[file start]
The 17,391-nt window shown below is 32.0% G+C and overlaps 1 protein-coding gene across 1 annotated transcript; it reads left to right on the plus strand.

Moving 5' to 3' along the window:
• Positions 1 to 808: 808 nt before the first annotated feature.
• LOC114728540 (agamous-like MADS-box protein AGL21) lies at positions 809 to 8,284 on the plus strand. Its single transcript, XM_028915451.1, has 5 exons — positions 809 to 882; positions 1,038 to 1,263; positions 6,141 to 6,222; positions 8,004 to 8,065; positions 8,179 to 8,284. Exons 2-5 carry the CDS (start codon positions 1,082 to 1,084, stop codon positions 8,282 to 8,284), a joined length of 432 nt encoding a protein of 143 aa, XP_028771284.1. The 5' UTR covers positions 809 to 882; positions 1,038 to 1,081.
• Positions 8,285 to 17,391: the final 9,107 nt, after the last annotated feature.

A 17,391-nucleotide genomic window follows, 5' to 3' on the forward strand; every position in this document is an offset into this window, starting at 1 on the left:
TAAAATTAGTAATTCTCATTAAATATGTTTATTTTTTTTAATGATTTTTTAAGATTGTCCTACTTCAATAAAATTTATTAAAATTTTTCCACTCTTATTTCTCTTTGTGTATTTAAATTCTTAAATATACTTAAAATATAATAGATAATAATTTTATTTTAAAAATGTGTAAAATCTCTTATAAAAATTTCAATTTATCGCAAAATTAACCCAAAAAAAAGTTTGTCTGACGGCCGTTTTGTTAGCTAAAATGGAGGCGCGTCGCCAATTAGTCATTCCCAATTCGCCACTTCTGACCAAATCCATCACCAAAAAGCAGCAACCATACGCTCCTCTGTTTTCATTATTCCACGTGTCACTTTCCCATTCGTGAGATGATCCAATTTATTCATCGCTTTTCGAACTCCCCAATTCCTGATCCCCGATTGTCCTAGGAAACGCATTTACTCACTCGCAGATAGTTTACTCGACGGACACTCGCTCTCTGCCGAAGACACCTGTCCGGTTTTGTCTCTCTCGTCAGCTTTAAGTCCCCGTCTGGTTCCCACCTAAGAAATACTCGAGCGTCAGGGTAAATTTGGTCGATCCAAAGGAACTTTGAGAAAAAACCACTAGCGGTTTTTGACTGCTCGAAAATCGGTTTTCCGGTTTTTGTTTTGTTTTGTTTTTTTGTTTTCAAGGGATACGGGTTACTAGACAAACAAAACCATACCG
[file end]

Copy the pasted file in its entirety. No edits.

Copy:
The 17,391-nt window shown below is 32.0% G+C and overlaps 1 protein-coding gene across 1 annotated transcript; it reads left to right on the plus strand.

Moving 5' to 3' along the window:
• Positions 1 to 808: 808 nt before the first annotated feature.
• LOC114728540 (agamous-like MADS-box protein AGL21) lies at positions 809 to 8,284 on the plus strand. Its single transcript, XM_028915451.1, has 5 exons — positions 809 to 882; positions 1,038 to 1,263; positions 6,141 to 6,222; positions 8,004 to 8,065; positions 8,179 to 8,284. Exons 2-5 carry the CDS (start codon positions 1,082 to 1,084, stop codon positions 8,282 to 8,284), a joined length of 432 nt encoding a protein of 143 aa, XP_028771284.1. The 5' UTR covers positions 809 to 882; positions 1,038 to 1,081.
• Positions 8,285 to 17,391: the final 9,107 nt, after the last annotated feature.

A 17,391-nucleotide genomic window follows, 5' to 3' on the forward strand; every position in this document is an offset into this window, starting at 1 on the left:
TAAAATTAGTAATTCTCATTAAATATGTTTATTTTTTTTAATGATTTTTTAAGATTGTCCTACTTCAATAAAATTTATTAAAATTTTTCCACTCTTATTTCTCTTTGTGTATTTAAATTCTTAAATATACTTAAAATATAATAGATAATAATTTTATTTTAAAAATGTGTAAAATCTCTTATAAAAATTTCAATTTATCGCAAAATTAACCCAAAAAAAAGTTTGTCTGACGGCCGTTTTGTTAGCTAAAATGGAGGCGCGTCGCCAATTAGTCATTCCCAATTCGCCACTTCTGACCAAATCCATCACCAAAAAGCAGCAACCATACGCTCCTCTGTTTTCATTATTCCACGTGTCACTTTCCCATTCGTGAGATGATCCAATTTATTCATCGCTTTTCGAACTCCCCAATTCCTGATCCCCGATTGTCCTAGGAAACGCATTTACTCACTCGCAGATAGTTTACTCGACGGACACTCGCTCTCTGCCGAAGACACCTGTCCGGTTTTGTCTCTCTCGTCAGCTTTAAGTCCCCGTCTGGTTCCCACCTAAGAAATACTCGAGCGTCAGGGTAAATTTGGTCGATCCAAAGGAACTTTGAGAAAAAACCACTAGCGGTTTTTGACTGCTCGAAAATCGGTTTTCCGGTTTTTGTTTTGTTTTGTTTTTTTGTTTTCAAGGGATACGGGTTACTAGACAAACAAAACCATACCG